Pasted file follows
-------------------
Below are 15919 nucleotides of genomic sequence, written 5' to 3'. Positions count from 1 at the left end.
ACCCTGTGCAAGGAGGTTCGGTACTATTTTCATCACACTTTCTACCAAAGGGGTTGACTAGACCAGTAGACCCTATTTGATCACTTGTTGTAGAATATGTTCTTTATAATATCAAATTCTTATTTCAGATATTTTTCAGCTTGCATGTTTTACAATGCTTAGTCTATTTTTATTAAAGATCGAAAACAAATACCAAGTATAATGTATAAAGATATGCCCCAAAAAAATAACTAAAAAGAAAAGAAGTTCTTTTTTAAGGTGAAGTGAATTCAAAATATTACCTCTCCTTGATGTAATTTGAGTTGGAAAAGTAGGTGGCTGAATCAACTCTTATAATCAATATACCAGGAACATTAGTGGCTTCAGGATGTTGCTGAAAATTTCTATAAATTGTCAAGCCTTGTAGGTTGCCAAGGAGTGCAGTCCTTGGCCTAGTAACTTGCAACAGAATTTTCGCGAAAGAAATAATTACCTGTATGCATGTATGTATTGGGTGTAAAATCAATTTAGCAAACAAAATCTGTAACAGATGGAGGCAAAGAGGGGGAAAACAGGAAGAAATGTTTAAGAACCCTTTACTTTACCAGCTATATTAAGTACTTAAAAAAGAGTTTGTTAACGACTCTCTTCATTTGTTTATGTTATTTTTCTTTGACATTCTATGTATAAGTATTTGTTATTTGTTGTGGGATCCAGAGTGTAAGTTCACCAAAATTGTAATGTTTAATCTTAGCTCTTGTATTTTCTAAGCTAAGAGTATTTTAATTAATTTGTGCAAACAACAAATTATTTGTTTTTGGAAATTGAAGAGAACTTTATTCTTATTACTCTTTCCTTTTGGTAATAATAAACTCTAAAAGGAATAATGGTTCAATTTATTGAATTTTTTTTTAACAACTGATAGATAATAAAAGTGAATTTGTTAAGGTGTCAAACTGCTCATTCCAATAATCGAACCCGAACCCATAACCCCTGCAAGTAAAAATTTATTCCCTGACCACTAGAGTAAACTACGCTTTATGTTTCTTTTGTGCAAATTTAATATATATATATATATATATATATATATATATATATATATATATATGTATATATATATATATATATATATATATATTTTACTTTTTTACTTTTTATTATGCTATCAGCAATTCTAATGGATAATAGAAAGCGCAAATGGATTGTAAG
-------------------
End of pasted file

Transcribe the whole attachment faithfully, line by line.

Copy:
Below are 15919 nucleotides of genomic sequence, written 5' to 3'. Positions count from 1 at the left end.
ACCCTGTGCAAGGAGGTTCGGTACTATTTTCATCACACTTTCTACCAAAGGGGTTGACTAGACCAGTAGACCCTATTTGATCACTTGTTGTAGAATATGTTCTTTATAATATCAAATTCTTATTTCAGATATTTTTCAGCTTGCATGTTTTACAATGCTTAGTCTATTTTTATTAAAGATCGAAAACAAATACCAAGTATAATGTATAAAGATATGCCCCAAAAAAATAACTAAAAAGAAAAGAAGTTCTTTTTTAAGGTGAAGTGAATTCAAAATATTACCTCTCCTTGATGTAATTTGAGTTGGAAAAGTAGGTGGCTGAATCAACTCTTATAATCAATATACCAGGAACATTAGTGGCTTCAGGATGTTGCTGAAAATTTCTATAAATTGTCAAGCCTTGTAGGTTGCCAAGGAGTGCAGTCCTTGGCCTAGTAACTTGCAACAGAATTTTCGCGAAAGAAATAATTACCTGTATGCATGTATGTATTGGGTGTAAAATCAATTTAGCAAACAAAATCTGTAACAGATGGAGGCAAAGAGGGGGAAAACAGGAAGAAATGTTTAAGAACCCTTTACTTTACCAGCTATATTAAGTACTTAAAAAAGAGTTTGTTAACGACTCTCTTCATTTGTTTATGTTATTTTTCTTTGACATTCTATGTATAAGTATTTGTTATTTGTTGTGGGATCCAGAGTGTAAGTTCACCAAAATTGTAATGTTTAATCTTAGCTCTTGTATTTTCTAAGCTAAGAGTATTTTAATTAATTTGTGCAAACAACAAATTATTTGTTTTTGGAAATTGAAGAGAACTTTATTCTTATTACTCTTTCCTTTTGGTAATAATAAACTCTAAAAGGAATAATGGTTCAATTTATTGAATTTTTTTTTAACAACTGATAGATAATAAAAGTGAATTTGTTAAGGTGTCAAACTGCTCATTCCAATAATCGAACCCGAACCCATAACCCCTGCAAGTAAAAATTTATTCCCTGACCACTAGAGTAAACTACGCTTTATGTTTCTTTTGTGCAAATTTAATATATATATATATATATATATATATATATATATATATATATATATGTATATATATATATATATATATATATATATTTTACTTTTTTACTTTTTATTATGCTATCAGCAATTCTAATGGATAATAGAAAGCGCAAATGGATTGTAAG